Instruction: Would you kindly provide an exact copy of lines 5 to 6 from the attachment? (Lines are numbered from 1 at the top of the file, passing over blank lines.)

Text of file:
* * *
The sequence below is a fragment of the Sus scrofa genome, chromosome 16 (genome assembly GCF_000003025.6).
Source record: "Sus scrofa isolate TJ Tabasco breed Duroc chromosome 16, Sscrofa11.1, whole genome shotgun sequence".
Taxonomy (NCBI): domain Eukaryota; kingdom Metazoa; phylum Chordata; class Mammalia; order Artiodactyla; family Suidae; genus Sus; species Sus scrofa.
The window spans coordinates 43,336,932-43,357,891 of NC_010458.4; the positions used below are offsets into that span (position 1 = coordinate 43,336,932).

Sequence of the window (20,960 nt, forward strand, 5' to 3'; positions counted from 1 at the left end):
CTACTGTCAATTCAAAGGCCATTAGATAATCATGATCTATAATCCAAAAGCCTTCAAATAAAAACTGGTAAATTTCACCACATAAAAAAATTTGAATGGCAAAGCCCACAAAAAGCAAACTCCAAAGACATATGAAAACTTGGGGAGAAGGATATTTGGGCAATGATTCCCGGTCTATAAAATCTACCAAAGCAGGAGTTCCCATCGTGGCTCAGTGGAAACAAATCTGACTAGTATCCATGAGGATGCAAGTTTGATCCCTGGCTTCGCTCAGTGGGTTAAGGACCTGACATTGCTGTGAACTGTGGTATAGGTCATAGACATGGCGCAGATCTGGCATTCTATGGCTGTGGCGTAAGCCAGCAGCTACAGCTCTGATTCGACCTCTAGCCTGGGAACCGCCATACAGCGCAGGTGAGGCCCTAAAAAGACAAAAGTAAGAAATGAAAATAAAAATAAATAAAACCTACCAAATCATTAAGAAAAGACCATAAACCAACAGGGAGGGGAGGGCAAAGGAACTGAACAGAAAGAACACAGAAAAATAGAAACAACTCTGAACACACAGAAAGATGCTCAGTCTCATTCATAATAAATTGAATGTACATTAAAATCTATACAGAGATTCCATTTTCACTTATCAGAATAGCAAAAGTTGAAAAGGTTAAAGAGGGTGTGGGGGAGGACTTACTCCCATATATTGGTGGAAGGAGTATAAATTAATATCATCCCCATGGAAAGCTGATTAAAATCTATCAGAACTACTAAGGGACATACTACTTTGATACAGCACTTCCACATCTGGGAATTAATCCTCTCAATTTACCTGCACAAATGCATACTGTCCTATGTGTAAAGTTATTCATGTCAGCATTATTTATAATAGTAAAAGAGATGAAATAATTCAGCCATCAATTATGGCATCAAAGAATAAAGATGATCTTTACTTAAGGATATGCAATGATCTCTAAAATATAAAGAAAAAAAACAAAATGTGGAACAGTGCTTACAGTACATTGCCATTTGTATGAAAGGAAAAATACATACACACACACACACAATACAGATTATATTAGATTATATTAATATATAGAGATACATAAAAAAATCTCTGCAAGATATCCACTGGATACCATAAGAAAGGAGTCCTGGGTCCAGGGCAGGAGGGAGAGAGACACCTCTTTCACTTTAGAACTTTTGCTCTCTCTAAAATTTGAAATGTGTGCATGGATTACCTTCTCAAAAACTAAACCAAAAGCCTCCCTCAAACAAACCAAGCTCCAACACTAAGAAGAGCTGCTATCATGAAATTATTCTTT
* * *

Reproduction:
Sequence of the window (20,960 nt, forward strand, 5' to 3'; positions counted from 1 at the left end):
CTACTGTCAATTCAAAGGCCATTAGATAATCATGATCTATAATCCAAAAGCCTTCAAATAAAAACTGGTAAATTTCACCACATAAAAAAATTTGAATGGCAAAGCCCACAAAAAGCAAACTCCAAAGACATATGAAAACTTGGGGAGAAGGATATTTGGGCAATGATTCCCGGTCTATAAAATCTACCAAAGCAGGAGTTCCCATCGTGGCTCAGTGGAAACAAATCTGACTAGTATCCATGAGGATGCAAGTTTGATCCCTGGCTTCGCTCAGTGGGTTAAGGACCTGACATTGCTGTGAACTGTGGTATAGGTCATAGACATGGCGCAGATCTGGCATTCTATGGCTGTGGCGTAAGCCAGCAGCTACAGCTCTGATTCGACCTCTAGCCTGGGAACCGCCATACAGCGCAGGTGAGGCCCTAAAAAGACAAAAGTAAGAAATGAAAATAAAAATAAATAAAACCTACCAAATCATTAAGAAAAGACCATAAACCAACAGGGAGGGGAGGGCAAAGGAACTGAACAGAAAGAACACAGAAAAATAGAAACAACTCTGAACACACAGAAAGATGCTCAGTCTCATTCATAATAAATTGAATGTACATTAAAATCTATACAGAGATTCCATTTTCACTTATCAGAATAGCAAAAGTTGAAAAGGTTAAAGAGGGTGTGGGGGAGGACTTACTCCCATATATTGGTGGAAGGAGTATAAATTAATATCATCCCCATGGAAAGCTGATTAAAATCTATCAGAACTACTAAGGGACATACTACTTTGATACAGCACTTCCACATCTGGGAATTAATCCTCTCAATTTACCTGCACAAATGCATACTGTCCTATGTGTAAAGTTATTCATGTCAGCATTATTTATAATAGTAAAAGAGATGAAATAATTCAGCCATCAATTATGGCATCAAAGAATAAAGATGATCTTTACTTAAGGATATGCAATGATCTCTAAAATATAAAGAAAAAAAACAAAATGTGGAACAGTGCTTACAGTACATTGCCATTTGTATGAAAGGAAAAATACATACACACACACACACAATACAGATTATATTAGATTATATTAATATATAGAGATACATAAAAAAATCTCTGCAAGATATCCACTGGATACCATAAGAAAGGAGTCCTGGGTCCAGGGCAGGAGGGAGAGAGACACCTCTTTCACTTTAGAACTTTTGCTCTCTCTAAAATTTGAAATGTGTGCATGGATTACCTTCTCAAAAACTAAACCAAAAGCCTCCCTCAAACAAACCAAGCTCCAACACTAAGAAGAGCTGCTATCATGAAATTATTCTTT